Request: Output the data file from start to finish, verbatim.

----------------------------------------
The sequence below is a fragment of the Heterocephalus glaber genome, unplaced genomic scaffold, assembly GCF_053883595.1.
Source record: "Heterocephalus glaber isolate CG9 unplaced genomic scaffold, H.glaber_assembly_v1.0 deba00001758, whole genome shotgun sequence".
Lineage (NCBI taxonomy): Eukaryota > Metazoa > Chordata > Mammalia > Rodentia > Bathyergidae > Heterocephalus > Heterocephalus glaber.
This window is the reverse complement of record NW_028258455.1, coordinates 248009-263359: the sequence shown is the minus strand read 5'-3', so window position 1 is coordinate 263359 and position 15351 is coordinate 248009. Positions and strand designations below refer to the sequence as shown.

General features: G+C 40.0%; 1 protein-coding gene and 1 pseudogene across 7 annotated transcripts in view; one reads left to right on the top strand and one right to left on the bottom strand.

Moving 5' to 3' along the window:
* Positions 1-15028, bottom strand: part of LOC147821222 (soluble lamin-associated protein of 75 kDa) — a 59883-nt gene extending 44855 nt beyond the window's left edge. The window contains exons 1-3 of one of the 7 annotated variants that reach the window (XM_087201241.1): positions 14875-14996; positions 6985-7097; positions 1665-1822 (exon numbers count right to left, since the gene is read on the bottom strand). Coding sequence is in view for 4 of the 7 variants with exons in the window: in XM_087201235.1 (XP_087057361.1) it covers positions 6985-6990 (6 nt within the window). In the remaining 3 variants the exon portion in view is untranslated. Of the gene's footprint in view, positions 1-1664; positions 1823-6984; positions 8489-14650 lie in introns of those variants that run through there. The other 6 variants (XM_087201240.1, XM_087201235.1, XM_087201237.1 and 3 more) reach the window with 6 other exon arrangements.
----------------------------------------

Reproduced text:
The sequence below is a fragment of the Heterocephalus glaber genome, unplaced genomic scaffold, assembly GCF_053883595.1.
Source record: "Heterocephalus glaber isolate CG9 unplaced genomic scaffold, H.glaber_assembly_v1.0 deba00001758, whole genome shotgun sequence".
Lineage (NCBI taxonomy): Eukaryota > Metazoa > Chordata > Mammalia > Rodentia > Bathyergidae > Heterocephalus > Heterocephalus glaber.
This window is the reverse complement of record NW_028258455.1, coordinates 248009-263359: the sequence shown is the minus strand read 5'-3', so window position 1 is coordinate 263359 and position 15351 is coordinate 248009. Positions and strand designations below refer to the sequence as shown.

General features: G+C 40.0%; 1 protein-coding gene and 1 pseudogene across 7 annotated transcripts in view; one reads left to right on the top strand and one right to left on the bottom strand.

Moving 5' to 3' along the window:
* Positions 1-15028, bottom strand: part of LOC147821222 (soluble lamin-associated protein of 75 kDa) — a 59883-nt gene extending 44855 nt beyond the window's left edge. The window contains exons 1-3 of one of the 7 annotated variants that reach the window (XM_087201241.1): positions 14875-14996; positions 6985-7097; positions 1665-1822 (exon numbers count right to left, since the gene is read on the bottom strand). Coding sequence is in view for 4 of the 7 variants with exons in the window: in XM_087201235.1 (XP_087057361.1) it covers positions 6985-6990 (6 nt within the window). In the remaining 3 variants the exon portion in view is untranslated. Of the gene's footprint in view, positions 1-1664; positions 1823-6984; positions 8489-14650 lie in introns of those variants that run through there. The other 6 variants (XM_087201240.1, XM_087201235.1, XM_087201237.1 and 3 more) reach the window with 6 other exon arrangements.